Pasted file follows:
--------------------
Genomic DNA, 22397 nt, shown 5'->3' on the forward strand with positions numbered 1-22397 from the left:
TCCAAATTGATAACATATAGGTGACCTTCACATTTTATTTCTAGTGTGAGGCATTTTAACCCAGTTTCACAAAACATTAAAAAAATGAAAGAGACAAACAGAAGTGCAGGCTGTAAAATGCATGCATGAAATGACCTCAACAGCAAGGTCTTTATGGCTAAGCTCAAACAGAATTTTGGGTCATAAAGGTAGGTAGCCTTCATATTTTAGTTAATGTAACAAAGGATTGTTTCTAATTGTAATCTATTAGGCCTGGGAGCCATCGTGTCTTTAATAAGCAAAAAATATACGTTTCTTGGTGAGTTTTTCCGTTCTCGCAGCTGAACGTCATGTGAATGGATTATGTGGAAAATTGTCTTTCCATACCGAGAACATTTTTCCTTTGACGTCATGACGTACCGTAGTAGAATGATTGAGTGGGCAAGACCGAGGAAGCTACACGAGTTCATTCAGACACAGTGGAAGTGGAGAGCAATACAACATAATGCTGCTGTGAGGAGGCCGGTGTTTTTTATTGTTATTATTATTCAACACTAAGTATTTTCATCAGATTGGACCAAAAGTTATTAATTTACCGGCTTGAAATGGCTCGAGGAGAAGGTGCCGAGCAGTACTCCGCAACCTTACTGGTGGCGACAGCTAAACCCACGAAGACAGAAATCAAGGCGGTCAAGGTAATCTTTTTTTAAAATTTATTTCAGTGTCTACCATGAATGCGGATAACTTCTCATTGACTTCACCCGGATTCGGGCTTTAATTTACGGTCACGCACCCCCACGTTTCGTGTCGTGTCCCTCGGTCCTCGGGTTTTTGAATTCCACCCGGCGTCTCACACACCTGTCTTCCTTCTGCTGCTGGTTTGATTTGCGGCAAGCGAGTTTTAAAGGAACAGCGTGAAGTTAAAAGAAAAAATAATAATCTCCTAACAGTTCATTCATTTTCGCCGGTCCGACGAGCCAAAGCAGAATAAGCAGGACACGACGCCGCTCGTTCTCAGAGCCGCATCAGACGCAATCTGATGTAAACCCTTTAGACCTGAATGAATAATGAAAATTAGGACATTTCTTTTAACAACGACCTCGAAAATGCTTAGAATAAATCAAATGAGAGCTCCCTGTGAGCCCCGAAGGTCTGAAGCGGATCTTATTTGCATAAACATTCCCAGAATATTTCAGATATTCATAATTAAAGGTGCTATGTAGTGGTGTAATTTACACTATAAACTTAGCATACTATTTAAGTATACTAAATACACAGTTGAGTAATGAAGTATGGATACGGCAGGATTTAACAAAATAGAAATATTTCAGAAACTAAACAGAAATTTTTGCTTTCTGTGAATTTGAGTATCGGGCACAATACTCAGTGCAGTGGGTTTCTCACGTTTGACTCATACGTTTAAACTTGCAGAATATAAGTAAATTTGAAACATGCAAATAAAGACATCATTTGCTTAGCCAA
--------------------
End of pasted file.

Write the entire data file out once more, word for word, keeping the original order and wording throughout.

Genomic DNA, 22397 nt, shown 5'->3' on the forward strand with positions numbered 1-22397 from the left:
TCCAAATTGATAACATATAGGTGACCTTCACATTTTATTTCTAGTGTGAGGCATTTTAACCCAGTTTCACAAAACATTAAAAAAATGAAAGAGACAAACAGAAGTGCAGGCTGTAAAATGCATGCATGAAATGACCTCAACAGCAAGGTCTTTATGGCTAAGCTCAAACAGAATTTTGGGTCATAAAGGTAGGTAGCCTTCATATTTTAGTTAATGTAACAAAGGATTGTTTCTAATTGTAATCTATTAGGCCTGGGAGCCATCGTGTCTTTAATAAGCAAAAAATATACGTTTCTTGGTGAGTTTTTCCGTTCTCGCAGCTGAACGTCATGTGAATGGATTATGTGGAAAATTGTCTTTCCATACCGAGAACATTTTTCCTTTGACGTCATGACGTACCGTAGTAGAATGATTGAGTGGGCAAGACCGAGGAAGCTACACGAGTTCATTCAGACACAGTGGAAGTGGAGAGCAATACAACATAATGCTGCTGTGAGGAGGCCGGTGTTTTTTATTGTTATTATTATTCAACACTAAGTATTTTCATCAGATTGGACCAAAAGTTATTAATTTACCGGCTTGAAATGGCTCGAGGAGAAGGTGCCGAGCAGTACTCCGCAACCTTACTGGTGGCGACAGCTAAACCCACGAAGACAGAAATCAAGGCGGTCAAGGTAATCTTTTTTTAAAATTTATTTCAGTGTCTACCATGAATGCGGATAACTTCTCATTGACTTCACCCGGATTCGGGCTTTAATTTACGGTCACGCACCCCCACGTTTCGTGTCGTGTCCCTCGGTCCTCGGGTTTTTGAATTCCACCCGGCGTCTCACACACCTGTCTTCCTTCTGCTGCTGGTTTGATTTGCGGCAAGCGAGTTTTAAAGGAACAGCGTGAAGTTAAAAGAAAAAATAATAATCTCCTAACAGTTCATTCATTTTCGCCGGTCCGACGAGCCAAAGCAGAATAAGCAGGACACGACGCCGCTCGTTCTCAGAGCCGCATCAGACGCAATCTGATGTAAACCCTTTAGACCTGAATGAATAATGAAAATTAGGACATTTCTTTTAACAACGACCTCGAAAATGCTTAGAATAAATCAAATGAGAGCTCCCTGTGAGCCCCGAAGGTCTGAAGCGGATCTTATTTGCATAAACATTCCCAGAATATTTCAGATATTCATAATTAAAGGTGCTATGTAGTGGTGTAATTTACACTATAAACTTAGCATACTATTTAAGTATACTAAATACACAGTTGAGTAATGAAGTATGGATACGGCAGGATTTAACAAAATAGAAATATTTCAGAAACTAAACAGAAATTTTTGCTTTCTGTGAATTTGAGTATCGGGCACAATACTCAGTGCAGTGGGTTTCTCACGTTTGACTCATACGTTTAAACTTGCAGAATATAAGTAAATTTGAAACATGCAAATAAAGACATCATTTGCTTAGCCAA